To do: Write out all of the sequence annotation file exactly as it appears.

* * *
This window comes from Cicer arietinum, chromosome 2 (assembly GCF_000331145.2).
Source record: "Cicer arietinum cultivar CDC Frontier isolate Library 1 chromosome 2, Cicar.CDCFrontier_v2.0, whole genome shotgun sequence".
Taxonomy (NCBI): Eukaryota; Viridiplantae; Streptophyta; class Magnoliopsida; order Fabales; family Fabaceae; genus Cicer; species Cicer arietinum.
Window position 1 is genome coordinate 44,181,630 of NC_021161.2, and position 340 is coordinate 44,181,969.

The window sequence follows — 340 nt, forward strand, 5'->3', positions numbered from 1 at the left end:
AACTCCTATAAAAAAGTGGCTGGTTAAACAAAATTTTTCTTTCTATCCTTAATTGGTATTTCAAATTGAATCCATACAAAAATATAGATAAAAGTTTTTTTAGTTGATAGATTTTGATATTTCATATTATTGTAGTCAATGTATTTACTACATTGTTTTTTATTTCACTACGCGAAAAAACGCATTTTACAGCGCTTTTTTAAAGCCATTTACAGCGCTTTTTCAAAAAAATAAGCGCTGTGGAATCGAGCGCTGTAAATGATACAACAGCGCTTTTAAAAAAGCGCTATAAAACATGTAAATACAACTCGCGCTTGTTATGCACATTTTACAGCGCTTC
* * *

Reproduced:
This window comes from Cicer arietinum, chromosome 2 (assembly GCF_000331145.2).
Source record: "Cicer arietinum cultivar CDC Frontier isolate Library 1 chromosome 2, Cicar.CDCFrontier_v2.0, whole genome shotgun sequence".
Taxonomy (NCBI): Eukaryota; Viridiplantae; Streptophyta; class Magnoliopsida; order Fabales; family Fabaceae; genus Cicer; species Cicer arietinum.
Window position 1 is genome coordinate 44,181,630 of NC_021161.2, and position 340 is coordinate 44,181,969.

The window sequence follows — 340 nt, forward strand, 5'->3', positions numbered from 1 at the left end:
AACTCCTATAAAAAAGTGGCTGGTTAAACAAAATTTTTCTTTCTATCCTTAATTGGTATTTCAAATTGAATCCATACAAAAATATAGATAAAAGTTTTTTTAGTTGATAGATTTTGATATTTCATATTATTGTAGTCAATGTATTTACTACATTGTTTTTTATTTCACTACGCGAAAAAACGCATTTTACAGCGCTTTTTTAAAGCCATTTACAGCGCTTTTTCAAAAAAATAAGCGCTGTGGAATCGAGCGCTGTAAATGATACAACAGCGCTTTTAAAAAAGCGCTATAAAACATGTAAATACAACTCGCGCTTGTTATGCACATTTTACAGCGCTTC